Thursday, 18 August 2016

Details of the scapradekijn from Köln

My previous post told about our project to make a scapradekijn or hanging cupboard for Castle Muiderslot (Muiden, the Netherlands). It also showed two of these hanging cupboards that are at the Museum fur angewandte Kunst in Cologne (which I visited several years ago). I wondered if I could get some more information from the museum curator and tried my luck with an email. And yes, after a few weeks the reply came, together with a bunch of photos that showed the hanging cupboard from different angles those found in books. Curiously, the curator, Mr. Werner Nett, mentioned that the museum owned only one hanging cupboard, even though the museum catalogue showed two. The item number (A 988) of the second cupboard I had enquired appeared to be a painting. I do hope that this cupboard is somewhere on loan to another museum, else they have a problem of missing museum property!

The front of the hanging cupboard (Inv. Nr. A 136). There is a small difference between my photo of the hanging cupboard and this one. My photo showed some damage in the top middle window, whereas this one is complete. 
 Photo copyright W. Nett, MAK Koln.

One of the sides of the hanging cupboard. The sides are fastened to the front by iron strips. 
Photo copyright W. Nett, MAK Koln.

Anyway, I am very grateful that they took the other hanging cupboard from the wall and made photos from all sides, taking care of a blanc background. Surprisingly, this medieval cupboard is no different from modern Ikea furniture. The sides that you see are good quality, while the back is made up of cheap material. In other words: the front and sides are made from sturdy oak panels, and the 'invisible' back is made from pine.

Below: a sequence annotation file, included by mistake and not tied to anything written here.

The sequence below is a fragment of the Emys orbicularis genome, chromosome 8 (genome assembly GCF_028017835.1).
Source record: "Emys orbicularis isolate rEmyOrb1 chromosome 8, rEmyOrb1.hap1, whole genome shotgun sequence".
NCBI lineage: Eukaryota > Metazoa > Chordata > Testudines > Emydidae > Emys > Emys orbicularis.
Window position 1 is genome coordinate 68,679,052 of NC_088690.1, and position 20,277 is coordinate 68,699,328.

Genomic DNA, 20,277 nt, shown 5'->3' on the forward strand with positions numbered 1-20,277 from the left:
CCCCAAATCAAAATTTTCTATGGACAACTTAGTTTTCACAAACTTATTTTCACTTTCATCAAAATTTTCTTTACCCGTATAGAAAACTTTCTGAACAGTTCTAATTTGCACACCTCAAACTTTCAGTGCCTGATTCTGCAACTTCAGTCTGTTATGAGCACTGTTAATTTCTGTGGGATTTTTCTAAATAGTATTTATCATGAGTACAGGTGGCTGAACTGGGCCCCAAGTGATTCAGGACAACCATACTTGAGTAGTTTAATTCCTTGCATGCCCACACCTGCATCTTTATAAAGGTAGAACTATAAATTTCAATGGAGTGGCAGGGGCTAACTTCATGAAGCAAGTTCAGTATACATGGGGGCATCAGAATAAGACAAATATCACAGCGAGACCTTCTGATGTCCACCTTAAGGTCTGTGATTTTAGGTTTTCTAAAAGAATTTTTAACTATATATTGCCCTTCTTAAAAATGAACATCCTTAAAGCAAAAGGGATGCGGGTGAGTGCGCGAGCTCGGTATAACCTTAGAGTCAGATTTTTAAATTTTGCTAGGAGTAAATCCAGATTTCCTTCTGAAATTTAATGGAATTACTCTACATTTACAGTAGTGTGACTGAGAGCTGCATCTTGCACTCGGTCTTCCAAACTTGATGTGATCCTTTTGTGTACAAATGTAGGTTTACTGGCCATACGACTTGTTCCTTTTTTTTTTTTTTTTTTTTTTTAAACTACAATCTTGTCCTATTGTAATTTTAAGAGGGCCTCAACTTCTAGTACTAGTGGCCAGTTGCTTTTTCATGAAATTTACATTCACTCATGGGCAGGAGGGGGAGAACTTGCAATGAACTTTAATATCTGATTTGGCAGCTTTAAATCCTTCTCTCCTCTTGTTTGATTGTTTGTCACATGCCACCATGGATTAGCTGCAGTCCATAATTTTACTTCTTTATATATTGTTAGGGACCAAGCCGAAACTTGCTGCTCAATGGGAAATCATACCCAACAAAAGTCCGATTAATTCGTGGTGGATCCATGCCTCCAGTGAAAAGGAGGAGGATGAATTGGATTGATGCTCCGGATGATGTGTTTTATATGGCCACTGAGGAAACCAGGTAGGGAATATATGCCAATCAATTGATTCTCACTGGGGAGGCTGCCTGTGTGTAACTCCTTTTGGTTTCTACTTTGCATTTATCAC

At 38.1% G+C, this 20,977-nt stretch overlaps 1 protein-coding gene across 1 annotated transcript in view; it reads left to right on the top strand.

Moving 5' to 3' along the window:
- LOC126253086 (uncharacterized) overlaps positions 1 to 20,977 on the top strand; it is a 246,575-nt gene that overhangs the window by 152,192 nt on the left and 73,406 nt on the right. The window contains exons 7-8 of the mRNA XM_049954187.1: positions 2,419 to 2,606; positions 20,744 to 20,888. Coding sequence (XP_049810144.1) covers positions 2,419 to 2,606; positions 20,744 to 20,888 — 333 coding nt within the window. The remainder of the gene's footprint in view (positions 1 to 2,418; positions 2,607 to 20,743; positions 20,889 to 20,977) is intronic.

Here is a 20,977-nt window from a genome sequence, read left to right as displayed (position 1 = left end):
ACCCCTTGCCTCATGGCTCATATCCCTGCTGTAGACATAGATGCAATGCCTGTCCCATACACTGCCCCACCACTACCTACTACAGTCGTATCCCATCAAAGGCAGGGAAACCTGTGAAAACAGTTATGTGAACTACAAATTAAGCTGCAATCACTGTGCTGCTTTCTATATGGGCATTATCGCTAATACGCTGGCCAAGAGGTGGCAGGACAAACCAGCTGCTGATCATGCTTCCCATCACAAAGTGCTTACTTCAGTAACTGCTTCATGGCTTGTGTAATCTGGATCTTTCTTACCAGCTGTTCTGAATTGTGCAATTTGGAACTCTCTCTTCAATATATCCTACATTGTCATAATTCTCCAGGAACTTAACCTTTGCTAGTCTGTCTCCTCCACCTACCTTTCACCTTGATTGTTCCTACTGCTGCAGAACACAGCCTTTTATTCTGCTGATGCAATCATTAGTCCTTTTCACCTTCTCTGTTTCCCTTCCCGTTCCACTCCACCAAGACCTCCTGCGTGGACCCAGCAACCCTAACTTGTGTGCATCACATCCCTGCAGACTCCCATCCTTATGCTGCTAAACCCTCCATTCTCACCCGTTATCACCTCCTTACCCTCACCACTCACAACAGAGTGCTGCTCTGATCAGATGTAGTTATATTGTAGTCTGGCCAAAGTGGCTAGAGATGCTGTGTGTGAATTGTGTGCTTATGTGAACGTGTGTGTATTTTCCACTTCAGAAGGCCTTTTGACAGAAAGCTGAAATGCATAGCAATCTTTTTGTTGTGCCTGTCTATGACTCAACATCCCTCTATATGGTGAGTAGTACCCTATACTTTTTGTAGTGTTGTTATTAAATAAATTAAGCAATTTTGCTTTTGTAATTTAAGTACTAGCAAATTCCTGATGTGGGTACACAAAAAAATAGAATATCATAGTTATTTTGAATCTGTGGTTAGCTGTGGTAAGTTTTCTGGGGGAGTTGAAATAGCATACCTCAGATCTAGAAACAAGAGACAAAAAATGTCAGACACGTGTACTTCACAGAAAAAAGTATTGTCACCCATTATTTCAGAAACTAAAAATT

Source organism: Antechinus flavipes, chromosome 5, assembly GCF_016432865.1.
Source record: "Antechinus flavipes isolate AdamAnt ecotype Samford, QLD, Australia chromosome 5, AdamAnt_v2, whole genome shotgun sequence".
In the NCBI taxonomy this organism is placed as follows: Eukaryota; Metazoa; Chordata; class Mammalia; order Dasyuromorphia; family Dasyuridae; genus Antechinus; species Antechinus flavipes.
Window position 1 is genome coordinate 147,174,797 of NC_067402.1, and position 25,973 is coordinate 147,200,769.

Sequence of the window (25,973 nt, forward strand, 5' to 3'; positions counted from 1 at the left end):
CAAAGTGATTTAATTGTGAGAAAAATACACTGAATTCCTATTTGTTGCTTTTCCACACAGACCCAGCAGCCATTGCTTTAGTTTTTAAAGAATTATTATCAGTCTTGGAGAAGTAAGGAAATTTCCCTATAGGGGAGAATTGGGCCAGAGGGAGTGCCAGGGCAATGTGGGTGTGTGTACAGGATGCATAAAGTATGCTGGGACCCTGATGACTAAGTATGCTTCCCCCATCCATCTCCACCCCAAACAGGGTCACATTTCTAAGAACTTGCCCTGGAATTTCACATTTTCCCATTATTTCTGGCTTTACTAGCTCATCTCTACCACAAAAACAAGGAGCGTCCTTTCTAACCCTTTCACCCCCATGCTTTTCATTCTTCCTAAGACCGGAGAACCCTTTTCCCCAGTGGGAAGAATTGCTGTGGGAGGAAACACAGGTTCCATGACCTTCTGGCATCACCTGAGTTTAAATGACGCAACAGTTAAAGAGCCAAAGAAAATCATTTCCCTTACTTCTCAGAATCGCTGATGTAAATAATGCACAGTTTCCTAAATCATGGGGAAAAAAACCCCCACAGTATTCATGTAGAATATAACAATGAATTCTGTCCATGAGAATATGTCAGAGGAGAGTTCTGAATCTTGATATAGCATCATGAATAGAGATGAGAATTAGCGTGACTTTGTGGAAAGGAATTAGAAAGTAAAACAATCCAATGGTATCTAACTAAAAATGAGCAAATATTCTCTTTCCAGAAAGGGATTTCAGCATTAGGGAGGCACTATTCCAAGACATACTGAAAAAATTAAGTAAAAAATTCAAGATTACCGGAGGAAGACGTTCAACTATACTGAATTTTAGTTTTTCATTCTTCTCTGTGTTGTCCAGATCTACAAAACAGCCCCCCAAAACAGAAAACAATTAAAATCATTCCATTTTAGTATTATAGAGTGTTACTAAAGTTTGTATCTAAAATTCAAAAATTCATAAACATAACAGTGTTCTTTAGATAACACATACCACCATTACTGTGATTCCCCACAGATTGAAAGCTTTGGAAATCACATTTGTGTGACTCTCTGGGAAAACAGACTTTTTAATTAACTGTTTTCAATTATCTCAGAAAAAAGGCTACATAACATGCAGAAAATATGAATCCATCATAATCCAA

The backside consists of two pine boards that are nailed to the sides of the cupboard. 
At the top space for two hangers can be seen. Photo copyright W. Nett, MAK Koln.
 The top of the hanging cupboard. You can see that the decorative rail is fastened against the front panels. The front panel is sawn away in places where the decorative rail has the X-decoration. Of course there is no supporting front panel at the cupboard door. The back is supported by an extra piece of wood. Photo copyright W. Nett, MAK Koln.

Also interesting is that the thickness of the panels varies between 12 to 16 mm (no medieval thicknesser). The construction of the cupboard is simple, consisting of nailed butt joints. The backside falls within a rabbet. Likely, the shelves fit into a groove. The information provided by Werner Nett and his photos have been very helpful for our design and construction of the scapradekijn for the Muiderslot. Many thanks!

Detail from the side/front construction. The piece of iron on top is a modern replacement. The edge is rounded.  
Photo copyright W. Nett, MAK Koln.

The bottom shows two remaining of the four forged nails from the iron strip. 
The sides are nailed with smaller nails to the front panel. Photo copyright W. Nett, MAK Koln.


  1. This comment has been removed by a blog administrator.

    1. A mover from Saudi Arabia has nothing to do with medieval furniture. I guess your brains were buried in the sand.